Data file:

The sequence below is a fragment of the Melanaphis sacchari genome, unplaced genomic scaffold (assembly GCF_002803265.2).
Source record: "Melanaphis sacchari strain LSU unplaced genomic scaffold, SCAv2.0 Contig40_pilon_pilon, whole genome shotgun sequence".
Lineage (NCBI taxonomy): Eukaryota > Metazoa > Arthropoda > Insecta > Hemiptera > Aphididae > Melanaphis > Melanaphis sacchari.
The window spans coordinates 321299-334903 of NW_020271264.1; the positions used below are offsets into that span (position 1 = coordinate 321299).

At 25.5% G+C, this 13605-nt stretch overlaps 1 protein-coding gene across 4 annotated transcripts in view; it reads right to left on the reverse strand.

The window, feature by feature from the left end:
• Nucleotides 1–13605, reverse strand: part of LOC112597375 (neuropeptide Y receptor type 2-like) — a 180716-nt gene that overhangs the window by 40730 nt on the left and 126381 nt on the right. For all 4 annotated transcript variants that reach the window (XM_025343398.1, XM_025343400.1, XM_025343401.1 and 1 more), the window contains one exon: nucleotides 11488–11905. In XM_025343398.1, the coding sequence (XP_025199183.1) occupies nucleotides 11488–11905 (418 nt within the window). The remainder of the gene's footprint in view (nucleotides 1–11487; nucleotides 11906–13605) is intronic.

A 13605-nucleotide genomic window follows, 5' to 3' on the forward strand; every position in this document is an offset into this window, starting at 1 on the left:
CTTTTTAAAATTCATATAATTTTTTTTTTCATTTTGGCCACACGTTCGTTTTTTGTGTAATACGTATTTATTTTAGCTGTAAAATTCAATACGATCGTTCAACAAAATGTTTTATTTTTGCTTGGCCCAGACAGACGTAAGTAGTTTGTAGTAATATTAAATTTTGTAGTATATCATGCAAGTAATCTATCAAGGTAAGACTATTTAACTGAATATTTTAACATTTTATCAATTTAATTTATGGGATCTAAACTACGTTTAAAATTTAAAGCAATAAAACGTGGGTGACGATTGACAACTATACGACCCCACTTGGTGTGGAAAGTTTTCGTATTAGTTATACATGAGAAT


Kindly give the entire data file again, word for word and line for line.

The sequence below is a fragment of the Melanaphis sacchari genome, unplaced genomic scaffold (assembly GCF_002803265.2).
Source record: "Melanaphis sacchari strain LSU unplaced genomic scaffold, SCAv2.0 Contig40_pilon_pilon, whole genome shotgun sequence".
Lineage (NCBI taxonomy): Eukaryota > Metazoa > Arthropoda > Insecta > Hemiptera > Aphididae > Melanaphis > Melanaphis sacchari.
The window spans coordinates 321299-334903 of NW_020271264.1; the positions used below are offsets into that span (position 1 = coordinate 321299).

At 25.5% G+C, this 13605-nt stretch overlaps 1 protein-coding gene across 4 annotated transcripts in view; it reads right to left on the reverse strand.

The window, feature by feature from the left end:
• Nucleotides 1–13605, reverse strand: part of LOC112597375 (neuropeptide Y receptor type 2-like) — a 180716-nt gene that overhangs the window by 40730 nt on the left and 126381 nt on the right. For all 4 annotated transcript variants that reach the window (XM_025343398.1, XM_025343400.1, XM_025343401.1 and 1 more), the window contains one exon: nucleotides 11488–11905. In XM_025343398.1, the coding sequence (XP_025199183.1) occupies nucleotides 11488–11905 (418 nt within the window). The remainder of the gene's footprint in view (nucleotides 1–11487; nucleotides 11906–13605) is intronic.

A 13605-nucleotide genomic window follows, 5' to 3' on the forward strand; every position in this document is an offset into this window, starting at 1 on the left:
CTTTTTAAAATTCATATAATTTTTTTTTTCATTTTGGCCACACGTTCGTTTTTTGTGTAATACGTATTTATTTTAGCTGTAAAATTCAATACGATCGTTCAACAAAATGTTTTATTTTTGCTTGGCCCAGACAGACGTAAGTAGTTTGTAGTAATATTAAATTTTGTAGTATATCATGCAAGTAATCTATCAAGGTAAGACTATTTAACTGAATATTTTAACATTTTATCAATTTAATTTATGGGATCTAAACTACGTTTAAAATTTAAAGCAATAAAACGTGGGTGACGATTGACAACTATACGACCCCACTTGGTGTGGAAAGTTTTCGTATTAGTTATACATGAGAAT